How Large Language Models Can Improve a Global Customer Experience
How might global companies provide a better customer experience online in every market they serve? Answering this question is getting more difficult as customers interact with businesses across a complex web of touchpoints ranging from TikTok to Google Search. According to Nimdzi Insights, 60 percent of those customers expect a personalized experience, and 90 percent will ignore a product if it is not presented in their native language. Large language models (LLMs) are part of the solution – but only if LLMs are managed with humans in the loop. This post takes a closer look.
How Large Language Models Can Help Global Businesses
An LLM (such as OpenAI’s ChatGPT or Google’s LaMDA) is a type of AI that uses deep learning techniques and large data sets to understand, summarize, and create content. These models are trained on massive amounts of text data, typically in the order of billions of words. And their impact has already been profound. Businesses are using LLMs for applications ranging from responding to customer queries to creating computer code.
Companies can also create a better experience by combining machine translation systems based on rules and algorithms with LLMs’ deep learning techniques to fine-tune content for different domains and contexts. Doing so can help businesses with:
Instant customer support in every language: an LLM-powered chatbot can summarize content from existing knowledgebases and provide instant relevant responses to customer inquiries in multiple languages, and help getting to a resolution faster.
Personalization: language models can support the analysis of large data sets of user preferences and behaviours. This enables businesses to offer personalized recommendations, content, and promotions, leading to increased customer satisfaction and engagement.
Monitoring customer sentiment: businesses can use LLMs powered solutions to scan the content of social media posts, chat conversations, and virtually every other form of customer feedback to detect potential problems before they escalate and get feedback on what they are doing well.
Consider a consumer products business launching a new product around the world. The language and user experience must be customized for different versions of the company’s website, social media platforms, Google Business Profiles, and every other place a customer might encounter that brand from countries ranging from Brazil to France, depending on where the company operates. This is where AI and LLMs can support to provide the content in the relevant language.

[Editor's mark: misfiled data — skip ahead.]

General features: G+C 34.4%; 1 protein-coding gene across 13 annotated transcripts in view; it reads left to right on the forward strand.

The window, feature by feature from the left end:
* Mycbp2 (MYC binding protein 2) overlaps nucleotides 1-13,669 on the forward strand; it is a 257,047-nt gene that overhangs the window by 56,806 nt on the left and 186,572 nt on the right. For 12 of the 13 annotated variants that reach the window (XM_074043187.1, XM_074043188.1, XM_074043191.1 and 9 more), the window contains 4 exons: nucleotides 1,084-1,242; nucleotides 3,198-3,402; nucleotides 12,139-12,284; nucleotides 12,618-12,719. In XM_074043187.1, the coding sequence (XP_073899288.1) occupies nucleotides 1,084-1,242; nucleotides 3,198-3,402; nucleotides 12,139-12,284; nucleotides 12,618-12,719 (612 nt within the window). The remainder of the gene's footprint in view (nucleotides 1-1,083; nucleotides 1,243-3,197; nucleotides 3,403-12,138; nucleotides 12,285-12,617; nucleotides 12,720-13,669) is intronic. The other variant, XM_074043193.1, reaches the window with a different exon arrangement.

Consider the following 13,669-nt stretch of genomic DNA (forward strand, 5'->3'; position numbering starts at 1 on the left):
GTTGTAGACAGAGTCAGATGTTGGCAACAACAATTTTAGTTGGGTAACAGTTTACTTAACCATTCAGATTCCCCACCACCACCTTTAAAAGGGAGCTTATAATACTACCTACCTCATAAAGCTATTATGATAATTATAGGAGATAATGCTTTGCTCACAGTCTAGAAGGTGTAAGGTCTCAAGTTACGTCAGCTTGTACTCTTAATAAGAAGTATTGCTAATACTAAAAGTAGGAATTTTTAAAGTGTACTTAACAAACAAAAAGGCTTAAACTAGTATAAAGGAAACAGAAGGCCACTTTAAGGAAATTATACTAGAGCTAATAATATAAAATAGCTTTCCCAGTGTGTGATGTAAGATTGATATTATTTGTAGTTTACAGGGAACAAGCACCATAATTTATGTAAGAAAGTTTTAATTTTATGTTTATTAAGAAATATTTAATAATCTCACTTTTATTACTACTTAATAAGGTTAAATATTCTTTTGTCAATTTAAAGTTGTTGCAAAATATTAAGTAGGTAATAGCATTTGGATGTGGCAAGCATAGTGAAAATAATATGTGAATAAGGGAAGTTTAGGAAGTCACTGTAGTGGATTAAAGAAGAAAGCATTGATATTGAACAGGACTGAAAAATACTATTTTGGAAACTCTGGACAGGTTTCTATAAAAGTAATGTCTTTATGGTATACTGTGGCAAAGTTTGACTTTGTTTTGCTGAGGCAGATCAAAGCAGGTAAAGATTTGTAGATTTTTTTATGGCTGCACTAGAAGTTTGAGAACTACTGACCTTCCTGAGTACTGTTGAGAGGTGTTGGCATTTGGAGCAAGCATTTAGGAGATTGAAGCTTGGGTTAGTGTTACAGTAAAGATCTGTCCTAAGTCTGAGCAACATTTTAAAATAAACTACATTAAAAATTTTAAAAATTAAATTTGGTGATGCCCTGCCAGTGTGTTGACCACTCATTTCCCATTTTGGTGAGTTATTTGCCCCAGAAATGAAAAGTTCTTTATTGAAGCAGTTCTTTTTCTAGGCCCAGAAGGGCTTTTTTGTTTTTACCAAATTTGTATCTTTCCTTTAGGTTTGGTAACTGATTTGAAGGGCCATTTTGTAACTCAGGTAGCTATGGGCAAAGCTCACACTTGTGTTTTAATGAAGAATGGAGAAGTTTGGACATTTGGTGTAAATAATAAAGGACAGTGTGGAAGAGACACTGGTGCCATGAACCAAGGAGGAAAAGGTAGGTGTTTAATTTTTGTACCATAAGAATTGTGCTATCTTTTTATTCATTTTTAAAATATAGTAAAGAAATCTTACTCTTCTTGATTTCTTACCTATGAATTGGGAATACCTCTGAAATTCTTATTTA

Additionally, LLMs can help companies create more relevant and engaging content that resonates with their target audience -- supporting translators with transcreation suggestions, leading to increased customer satisfaction and loyalty.
But there’s a catch. LLMs cannot operate effectively on their own. They need human oversight to make sure they do their jobs responsibly. LLMs are still emerging. Their shortcomings include:
Inaccuracies: LLMs are trained usually with data found online. Which might not always be the correct definitive answers.
Bias: The datasets that LLMs use as the base might contain biased information, for example, information scraped from Newspapers might contain political bias, or widely available information might implicitly contain gender, ethnicity bias, etc.
Lack of empathy. They might lack the personal touch and empathy that customers may expect from human customer service representatives for example.
Our recent post from Sergio Bruccoleri discusses their shortcomings in more detail. It’s important to remember that LLMs are going to get better based on human feedback. When people publish critical analyses of bias and inaccuracies, they’re giving companies such as Google and OpenAI important feedback that they can use to improve their models.
Humans in the Loop
So, what should businesses do in the meantime? The answer: keep people in the loop to give LLMs continuous feedback. With constant feedback from people, LLMs get better. This process has a name: reinforcement learning from human feedback (RLHF). This is a variant of reinforcement learning where humans are involved in the validation process.
In this approach, an AI model interacts with the environment, receives rewards, and updates its behavior based on the feedback provided by a human expert. The expert can be a human teacher or a group of people who provide feedback on the agent’s actions.
Human feedback can take many forms, such as numerical ratings on a product site, in-depth reviews, and social media content such as tweets. The reinforcement learning algorithm uses this feedback to adjust its policy to improve its performance in the environment.
Some examples of applications of reinforcement learning from human feedback include personalized recommendation systems, personalized medical treatment, and game-playing agents that learn from human players. This approach works with LLMs as well, for example by assist in automating certain customer service tasks, such as chatbots, voice assistants, and personalized messaging, which can improve the overall customer experience
How Centific Can Help
Centific applies reinforcement learning from human feedback to improve our clients’ customer experiences in every market they operate. As we recently discussed using generative AI in localization, we do reinforcement learning through our global pool of talent in more than 200 markets. Contact us to learn more.